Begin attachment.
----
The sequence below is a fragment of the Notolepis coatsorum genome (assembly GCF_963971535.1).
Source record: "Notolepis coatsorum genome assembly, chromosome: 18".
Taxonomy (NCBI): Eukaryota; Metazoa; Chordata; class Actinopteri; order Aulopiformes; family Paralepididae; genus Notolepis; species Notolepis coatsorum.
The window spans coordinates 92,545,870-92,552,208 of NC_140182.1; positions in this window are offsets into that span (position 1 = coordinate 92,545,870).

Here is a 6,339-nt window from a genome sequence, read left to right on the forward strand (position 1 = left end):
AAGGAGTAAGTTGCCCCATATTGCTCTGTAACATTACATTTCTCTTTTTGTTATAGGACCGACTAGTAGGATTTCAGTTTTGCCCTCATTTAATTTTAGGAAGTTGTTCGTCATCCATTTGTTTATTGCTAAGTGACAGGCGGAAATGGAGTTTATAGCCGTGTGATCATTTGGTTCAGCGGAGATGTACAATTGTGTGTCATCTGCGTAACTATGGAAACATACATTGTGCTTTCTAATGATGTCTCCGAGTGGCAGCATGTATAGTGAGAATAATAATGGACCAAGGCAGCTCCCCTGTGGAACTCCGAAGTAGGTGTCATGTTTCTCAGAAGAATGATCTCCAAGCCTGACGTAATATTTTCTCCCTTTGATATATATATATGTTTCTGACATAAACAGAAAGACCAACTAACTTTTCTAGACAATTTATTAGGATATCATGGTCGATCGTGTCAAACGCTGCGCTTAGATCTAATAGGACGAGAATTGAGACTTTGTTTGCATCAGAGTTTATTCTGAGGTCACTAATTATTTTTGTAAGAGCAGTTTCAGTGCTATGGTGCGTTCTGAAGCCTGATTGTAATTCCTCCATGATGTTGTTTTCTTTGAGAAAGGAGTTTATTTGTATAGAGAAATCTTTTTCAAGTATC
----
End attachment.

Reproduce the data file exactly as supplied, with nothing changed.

The sequence below is a fragment of the Notolepis coatsorum genome (assembly GCF_963971535.1).
Source record: "Notolepis coatsorum genome assembly, chromosome: 18".
Taxonomy (NCBI): Eukaryota; Metazoa; Chordata; class Actinopteri; order Aulopiformes; family Paralepididae; genus Notolepis; species Notolepis coatsorum.
The window spans coordinates 92,545,870-92,552,208 of NC_140182.1; positions in this window are offsets into that span (position 1 = coordinate 92,545,870).

Here is a 6,339-nt window from a genome sequence, read left to right on the forward strand (position 1 = left end):
AAGGAGTAAGTTGCCCCATATTGCTCTGTAACATTACATTTCTCTTTTTGTTATAGGACCGACTAGTAGGATTTCAGTTTTGCCCTCATTTAATTTTAGGAAGTTGTTCGTCATCCATTTGTTTATTGCTAAGTGACAGGCGGAAATGGAGTTTATAGCCGTGTGATCATTTGGTTCAGCGGAGATGTACAATTGTGTGTCATCTGCGTAACTATGGAAACATACATTGTGCTTTCTAATGATGTCTCCGAGTGGCAGCATGTATAGTGAGAATAATAATGGACCAAGGCAGCTCCCCTGTGGAACTCCGAAGTAGGTGTCATGTTTCTCAGAAGAATGATCTCCAAGCCTGACGTAATATTTTCTCCCTTTGATATATATATATGTTTCTGACATAAACAGAAAGACCAACTAACTTTTCTAGACAATTTATTAGGATATCATGGTCGATCGTGTCAAACGCTGCGCTTAGATCTAATAGGACGAGAATTGAGACTTTGTTTGCATCAGAGTTTATTCTGAGGTCACTAATTATTTTTGTAAGAGCAGTTTCAGTGCTATGGTGCGTTCTGAAGCCTGATTGTAATTCCTCCATGATGTTGTTTTCTTTGAGAAAGGAGTTTATTTGTATAGAGAAATCTTTTTCAAGTATC